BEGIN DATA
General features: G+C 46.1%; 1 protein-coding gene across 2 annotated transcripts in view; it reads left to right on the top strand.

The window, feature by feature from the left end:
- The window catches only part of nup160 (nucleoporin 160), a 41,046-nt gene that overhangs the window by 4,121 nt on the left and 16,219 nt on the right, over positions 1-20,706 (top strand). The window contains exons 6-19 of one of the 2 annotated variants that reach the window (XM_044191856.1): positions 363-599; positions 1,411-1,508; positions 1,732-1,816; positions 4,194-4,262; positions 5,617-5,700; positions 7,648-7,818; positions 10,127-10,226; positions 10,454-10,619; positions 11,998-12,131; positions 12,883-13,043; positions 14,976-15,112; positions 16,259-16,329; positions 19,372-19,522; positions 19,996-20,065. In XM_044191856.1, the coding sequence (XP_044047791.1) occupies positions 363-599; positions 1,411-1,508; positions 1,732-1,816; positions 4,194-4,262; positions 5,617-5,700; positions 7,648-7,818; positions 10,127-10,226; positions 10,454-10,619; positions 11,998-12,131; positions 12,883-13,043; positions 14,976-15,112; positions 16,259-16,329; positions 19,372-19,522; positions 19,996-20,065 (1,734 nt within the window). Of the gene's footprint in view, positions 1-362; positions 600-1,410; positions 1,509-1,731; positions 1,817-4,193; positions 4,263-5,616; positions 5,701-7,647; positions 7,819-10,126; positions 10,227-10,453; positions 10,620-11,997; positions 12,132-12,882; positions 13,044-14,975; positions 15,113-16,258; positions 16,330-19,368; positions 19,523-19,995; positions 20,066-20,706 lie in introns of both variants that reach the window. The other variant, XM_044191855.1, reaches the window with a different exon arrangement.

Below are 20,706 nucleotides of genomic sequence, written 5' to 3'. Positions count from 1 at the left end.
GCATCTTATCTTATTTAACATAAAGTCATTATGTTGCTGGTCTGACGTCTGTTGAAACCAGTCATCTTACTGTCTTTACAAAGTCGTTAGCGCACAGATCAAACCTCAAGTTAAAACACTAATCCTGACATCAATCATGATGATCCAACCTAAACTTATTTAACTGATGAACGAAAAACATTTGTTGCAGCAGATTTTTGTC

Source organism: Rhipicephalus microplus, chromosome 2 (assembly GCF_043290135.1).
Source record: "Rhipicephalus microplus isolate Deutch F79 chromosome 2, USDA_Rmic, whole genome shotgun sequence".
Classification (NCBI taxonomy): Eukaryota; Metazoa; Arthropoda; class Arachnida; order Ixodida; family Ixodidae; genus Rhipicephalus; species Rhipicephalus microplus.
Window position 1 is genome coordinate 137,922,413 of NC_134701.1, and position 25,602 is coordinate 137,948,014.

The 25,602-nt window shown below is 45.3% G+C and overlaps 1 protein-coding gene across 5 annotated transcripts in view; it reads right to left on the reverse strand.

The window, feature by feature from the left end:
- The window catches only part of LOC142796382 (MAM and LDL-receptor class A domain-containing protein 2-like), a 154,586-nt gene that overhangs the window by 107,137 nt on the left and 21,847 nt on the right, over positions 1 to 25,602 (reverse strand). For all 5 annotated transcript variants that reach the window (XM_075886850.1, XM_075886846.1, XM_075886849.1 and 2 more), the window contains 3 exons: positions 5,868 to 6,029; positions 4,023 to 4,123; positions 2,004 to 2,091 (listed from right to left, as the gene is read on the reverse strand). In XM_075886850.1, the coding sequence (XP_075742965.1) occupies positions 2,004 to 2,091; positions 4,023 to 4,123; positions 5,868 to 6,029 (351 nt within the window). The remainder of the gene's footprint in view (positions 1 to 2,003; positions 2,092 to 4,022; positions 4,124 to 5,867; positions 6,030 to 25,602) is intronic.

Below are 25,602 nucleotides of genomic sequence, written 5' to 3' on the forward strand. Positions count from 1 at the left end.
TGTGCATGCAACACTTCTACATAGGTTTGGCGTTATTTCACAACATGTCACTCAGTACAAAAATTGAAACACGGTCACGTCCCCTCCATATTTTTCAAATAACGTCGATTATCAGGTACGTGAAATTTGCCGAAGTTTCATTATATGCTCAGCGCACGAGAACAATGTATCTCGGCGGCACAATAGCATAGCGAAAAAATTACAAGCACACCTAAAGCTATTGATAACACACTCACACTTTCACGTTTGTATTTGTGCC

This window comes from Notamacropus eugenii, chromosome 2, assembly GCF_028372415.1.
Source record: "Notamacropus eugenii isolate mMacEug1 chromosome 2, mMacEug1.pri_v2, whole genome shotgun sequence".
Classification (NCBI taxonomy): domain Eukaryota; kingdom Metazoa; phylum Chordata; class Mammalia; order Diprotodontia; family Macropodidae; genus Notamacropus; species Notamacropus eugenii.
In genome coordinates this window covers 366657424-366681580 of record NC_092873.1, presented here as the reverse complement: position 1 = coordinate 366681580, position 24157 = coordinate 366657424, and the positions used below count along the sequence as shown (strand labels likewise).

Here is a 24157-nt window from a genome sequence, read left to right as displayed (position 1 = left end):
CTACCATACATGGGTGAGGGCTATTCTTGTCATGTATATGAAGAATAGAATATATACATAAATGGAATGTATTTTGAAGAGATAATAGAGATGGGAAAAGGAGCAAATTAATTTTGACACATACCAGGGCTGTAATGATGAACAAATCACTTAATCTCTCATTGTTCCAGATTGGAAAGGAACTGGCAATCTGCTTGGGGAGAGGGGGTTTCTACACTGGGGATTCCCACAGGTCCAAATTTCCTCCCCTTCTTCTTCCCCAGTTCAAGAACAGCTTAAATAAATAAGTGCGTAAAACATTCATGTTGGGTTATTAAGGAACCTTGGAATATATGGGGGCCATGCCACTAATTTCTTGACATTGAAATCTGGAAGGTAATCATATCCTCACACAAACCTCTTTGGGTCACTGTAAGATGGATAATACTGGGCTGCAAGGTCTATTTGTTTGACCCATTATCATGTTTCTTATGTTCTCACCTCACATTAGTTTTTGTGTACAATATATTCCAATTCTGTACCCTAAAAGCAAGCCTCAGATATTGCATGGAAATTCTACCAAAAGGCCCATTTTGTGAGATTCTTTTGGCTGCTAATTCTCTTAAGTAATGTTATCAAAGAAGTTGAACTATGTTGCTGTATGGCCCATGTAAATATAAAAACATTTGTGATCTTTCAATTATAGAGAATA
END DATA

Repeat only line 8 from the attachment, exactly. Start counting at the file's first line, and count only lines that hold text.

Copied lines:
Classification (NCBI taxonomy): Eukaryota; Metazoa; Arthropoda; class Arachnida; order Ixodida; family Ixodidae; genus Rhipicephalus; species Rhipicephalus microplus.